Feds OK tribal land for Mashpee casino

Big decisions ahead for state Gaming Commission


THE MASHPEE WAMPANOAG TRIBE won a major victory in its quest to build a resort casino in Taunton on Friday, receiving approval for 321 acres of land to be taken into trust by the federal government in a decision that will shake up the southeastern Massachusetts casino market.

The US Department of the Interior approved the tribe’s 2007 application for land in trust after years of negotiations and reviews, clearing the path for the tribe to open a casino on the land with or without a state gaming license. According to the tribe, the Interior Department will transfer approximately 170 acres of land in Mashpee and approximately 151 acres of land in Taunton to be held in federal trust for the benefit the tribe.

“Today, history has come full-circle. This is truly a glorious, monumental day – a day many of our people, both living and deceased, have spent their entire lives working to establish,” Mashpee Wampanoag Tribal Council Chairman Cedric Cromwell said in a statement.

Cromwell and other tribal officials plan a press conference in Mashpee on Saturday to discuss the news. The tribe counts 2,600 enrolled citizens.

Under the state’s 2011 expanding gaming law and a compact negotiated with the tribe by the former Patrick administration, the Mashpee Wampanoag would pay 17 percent of gaming revenue from a Taunton casino back to the state if it is awarded the third and final license for a resort casino. That is less than the 25 percent a commercial developer would have to pay.

The Gaming Commission has the discretion to issue a license in southeastern Massachusetts to a commercial developer. If both the tribe and a commercial casino opened in the region, the tribe would not owe any gaming taxes to the state.

Rush Street Gaming currently has an application pending before the Gaming Commission to build a resort casino on the Brockton Fairgrounds. Voters in Taunton have already embraced the concept of a tribal casino in their city. While raising the possibility of a lawsuit challenging land-in-trust approval, Rush Street has said it would still want to open its casino even if the tribe has a casino.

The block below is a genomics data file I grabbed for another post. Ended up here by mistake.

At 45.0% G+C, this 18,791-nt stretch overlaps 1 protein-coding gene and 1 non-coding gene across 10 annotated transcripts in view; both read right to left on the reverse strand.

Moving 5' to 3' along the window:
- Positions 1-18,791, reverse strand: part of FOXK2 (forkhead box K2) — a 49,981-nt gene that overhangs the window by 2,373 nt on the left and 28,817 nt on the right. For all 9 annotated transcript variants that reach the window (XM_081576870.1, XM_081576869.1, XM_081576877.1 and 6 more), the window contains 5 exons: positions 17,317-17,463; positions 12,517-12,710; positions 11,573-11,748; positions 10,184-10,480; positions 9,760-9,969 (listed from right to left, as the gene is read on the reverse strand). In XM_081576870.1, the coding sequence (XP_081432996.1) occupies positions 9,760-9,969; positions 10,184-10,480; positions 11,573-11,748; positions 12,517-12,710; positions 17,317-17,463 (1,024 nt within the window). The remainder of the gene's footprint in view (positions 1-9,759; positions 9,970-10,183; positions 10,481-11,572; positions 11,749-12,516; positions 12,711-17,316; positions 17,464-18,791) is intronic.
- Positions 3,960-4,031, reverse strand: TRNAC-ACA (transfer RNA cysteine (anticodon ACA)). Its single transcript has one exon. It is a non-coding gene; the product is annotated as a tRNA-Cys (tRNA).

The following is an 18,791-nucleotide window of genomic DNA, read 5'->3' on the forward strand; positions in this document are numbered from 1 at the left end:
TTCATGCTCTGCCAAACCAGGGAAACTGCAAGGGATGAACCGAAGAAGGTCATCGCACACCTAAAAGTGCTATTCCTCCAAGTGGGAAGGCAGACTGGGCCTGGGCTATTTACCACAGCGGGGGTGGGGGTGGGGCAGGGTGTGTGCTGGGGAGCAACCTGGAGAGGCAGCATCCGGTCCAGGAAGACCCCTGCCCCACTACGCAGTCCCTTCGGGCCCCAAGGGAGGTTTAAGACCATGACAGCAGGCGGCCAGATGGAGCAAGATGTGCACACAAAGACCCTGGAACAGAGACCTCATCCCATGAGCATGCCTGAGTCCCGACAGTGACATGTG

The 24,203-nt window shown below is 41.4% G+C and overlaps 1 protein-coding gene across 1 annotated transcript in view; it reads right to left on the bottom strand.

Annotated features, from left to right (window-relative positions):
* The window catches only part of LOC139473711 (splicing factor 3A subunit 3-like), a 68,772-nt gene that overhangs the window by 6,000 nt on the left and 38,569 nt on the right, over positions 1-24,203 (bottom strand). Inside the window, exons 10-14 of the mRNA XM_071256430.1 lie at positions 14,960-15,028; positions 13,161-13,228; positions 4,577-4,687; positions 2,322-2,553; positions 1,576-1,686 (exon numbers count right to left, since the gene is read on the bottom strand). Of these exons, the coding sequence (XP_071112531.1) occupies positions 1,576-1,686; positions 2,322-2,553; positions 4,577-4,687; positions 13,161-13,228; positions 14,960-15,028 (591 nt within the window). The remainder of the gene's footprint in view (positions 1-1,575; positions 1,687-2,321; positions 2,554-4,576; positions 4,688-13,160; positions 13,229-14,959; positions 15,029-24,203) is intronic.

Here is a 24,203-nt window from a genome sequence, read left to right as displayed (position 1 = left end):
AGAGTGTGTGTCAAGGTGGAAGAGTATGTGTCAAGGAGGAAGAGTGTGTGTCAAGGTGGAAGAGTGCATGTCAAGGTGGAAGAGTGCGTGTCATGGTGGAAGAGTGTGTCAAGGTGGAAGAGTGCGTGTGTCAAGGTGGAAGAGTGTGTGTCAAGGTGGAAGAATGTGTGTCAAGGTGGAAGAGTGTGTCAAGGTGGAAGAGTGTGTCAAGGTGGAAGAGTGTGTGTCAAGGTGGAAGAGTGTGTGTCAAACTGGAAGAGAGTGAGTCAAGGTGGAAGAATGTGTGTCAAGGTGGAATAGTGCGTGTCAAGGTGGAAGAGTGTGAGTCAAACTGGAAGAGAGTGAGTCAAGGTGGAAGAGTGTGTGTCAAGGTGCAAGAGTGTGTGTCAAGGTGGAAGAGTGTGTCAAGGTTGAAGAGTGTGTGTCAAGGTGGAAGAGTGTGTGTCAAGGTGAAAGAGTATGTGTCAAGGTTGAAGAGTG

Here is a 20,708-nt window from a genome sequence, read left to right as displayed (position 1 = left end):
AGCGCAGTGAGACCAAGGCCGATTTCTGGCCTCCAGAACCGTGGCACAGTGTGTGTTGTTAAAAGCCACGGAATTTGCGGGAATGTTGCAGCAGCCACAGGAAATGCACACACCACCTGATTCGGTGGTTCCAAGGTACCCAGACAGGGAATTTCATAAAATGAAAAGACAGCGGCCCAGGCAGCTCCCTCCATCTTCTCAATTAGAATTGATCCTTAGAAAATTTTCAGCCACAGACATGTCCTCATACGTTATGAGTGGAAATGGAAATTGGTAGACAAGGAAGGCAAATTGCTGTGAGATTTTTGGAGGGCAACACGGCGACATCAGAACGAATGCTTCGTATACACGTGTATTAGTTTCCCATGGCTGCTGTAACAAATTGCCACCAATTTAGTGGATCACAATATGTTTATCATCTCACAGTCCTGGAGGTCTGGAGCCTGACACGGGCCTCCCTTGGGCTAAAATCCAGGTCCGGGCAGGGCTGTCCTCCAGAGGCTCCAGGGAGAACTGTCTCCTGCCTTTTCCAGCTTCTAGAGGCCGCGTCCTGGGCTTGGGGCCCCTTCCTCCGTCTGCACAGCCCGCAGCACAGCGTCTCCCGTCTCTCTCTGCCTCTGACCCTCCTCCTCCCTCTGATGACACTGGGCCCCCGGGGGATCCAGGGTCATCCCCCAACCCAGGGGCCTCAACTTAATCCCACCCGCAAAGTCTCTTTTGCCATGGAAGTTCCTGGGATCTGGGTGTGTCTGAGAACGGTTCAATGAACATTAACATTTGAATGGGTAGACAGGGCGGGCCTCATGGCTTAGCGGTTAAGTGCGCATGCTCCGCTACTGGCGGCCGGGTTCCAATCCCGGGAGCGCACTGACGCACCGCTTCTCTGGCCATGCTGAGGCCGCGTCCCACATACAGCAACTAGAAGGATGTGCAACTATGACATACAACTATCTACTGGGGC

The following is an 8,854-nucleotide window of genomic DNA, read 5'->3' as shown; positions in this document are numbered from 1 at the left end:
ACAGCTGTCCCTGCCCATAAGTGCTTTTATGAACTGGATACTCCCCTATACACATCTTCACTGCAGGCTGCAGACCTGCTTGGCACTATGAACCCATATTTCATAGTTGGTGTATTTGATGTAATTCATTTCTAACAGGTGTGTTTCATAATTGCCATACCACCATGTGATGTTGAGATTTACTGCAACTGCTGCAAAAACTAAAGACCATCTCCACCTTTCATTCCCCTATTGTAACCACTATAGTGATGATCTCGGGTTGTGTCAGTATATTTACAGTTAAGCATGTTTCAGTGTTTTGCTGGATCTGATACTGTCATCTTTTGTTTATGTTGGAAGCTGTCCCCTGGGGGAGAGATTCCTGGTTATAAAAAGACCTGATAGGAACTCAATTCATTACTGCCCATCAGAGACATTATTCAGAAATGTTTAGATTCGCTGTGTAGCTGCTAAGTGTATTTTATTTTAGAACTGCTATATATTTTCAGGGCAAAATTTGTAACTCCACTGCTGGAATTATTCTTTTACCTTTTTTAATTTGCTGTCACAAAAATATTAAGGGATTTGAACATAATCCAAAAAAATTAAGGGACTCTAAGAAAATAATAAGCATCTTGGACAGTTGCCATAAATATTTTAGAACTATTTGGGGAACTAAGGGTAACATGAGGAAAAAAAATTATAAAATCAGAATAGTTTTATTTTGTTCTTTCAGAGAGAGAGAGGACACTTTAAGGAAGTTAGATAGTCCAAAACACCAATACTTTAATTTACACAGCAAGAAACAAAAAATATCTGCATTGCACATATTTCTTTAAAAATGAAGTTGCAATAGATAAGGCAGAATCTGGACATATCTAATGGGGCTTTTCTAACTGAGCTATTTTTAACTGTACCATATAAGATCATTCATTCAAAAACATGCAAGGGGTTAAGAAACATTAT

“The administration knows this is a long and anticipated step for the tribe as they pursue a casino in Taunton, and we will monitor their future efforts,” Elizabeth Guyton, press secretary to Gov. Charlie Baker, said in a statement.

The Gaming Commission issued a carefully worded statement. “The decision by the US Department of Interior to approve land into trust is a milestone for the Mashpee Wampanoag Tribe,” the statement said. “This determination provides further important information for the decisions the commission must make in the weeks ahead. The commission looks forward to continuing the discussion about the path forward as it relates to gaming in southeastern Massachusetts and remains committed to making decisions that are based in the long term best interest of the Commonwealth.”

[While the federal government’s decision is a huge step forward for the Mashpee Wampanoag tribe, there is no guarantee they will ever move forward with a casino on the land. A 2009 Supreme Court decision suspended the Department of Interior’s ability to take reservation land for recently recognized tribes like the Mashpee.]

The tribe’s plans for the land in Taunton includes three hotels, an event center, restaurants, retail stores, and a water park. According to federal officials, the project would create an estimated 3,500 full-time and part-time jobs and 287 construction jobs.

“The tribe’s origins in southeastern Massachusetts predate the arrival of Europeans on this continent,” Assistant Secretary for Indian Affairs Kevin Washburn said in his decision. “At the time of initial European contact, the tribe’s ancestors occupied all of modern-day Bristol, Barnstable, and Plymouth Counties.”

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Matt Murphy

State House News Service
Senate President Stanley Rosenberg, who worked as the Senate’s chief architect of the state’s expanded gambling law, congratulated the tribe on a “long-deserved victory for their people.” He also said he hopes the Gaming Commission will now consider the threat of oversaturating the gambling market as its weighs whether to issue a commercial resort casino license in the southeast region.

“Today the tribe receives the full recognition that can only come with the award of tribal lands to a proud sovereign people. Their ancestors welcomed the Pilgrims and we should all be proud to see their ancestral homelands restored. This is a timely decision, as the Massachusetts Gaming Commission wrestles with whether to issue a commercial casino license in that region. I believe the MGC has the responsibility to weigh the significant market oversaturation that would no doubt occur with multiple resort casinos in the southeastern region,” Rosenberg said in a statement.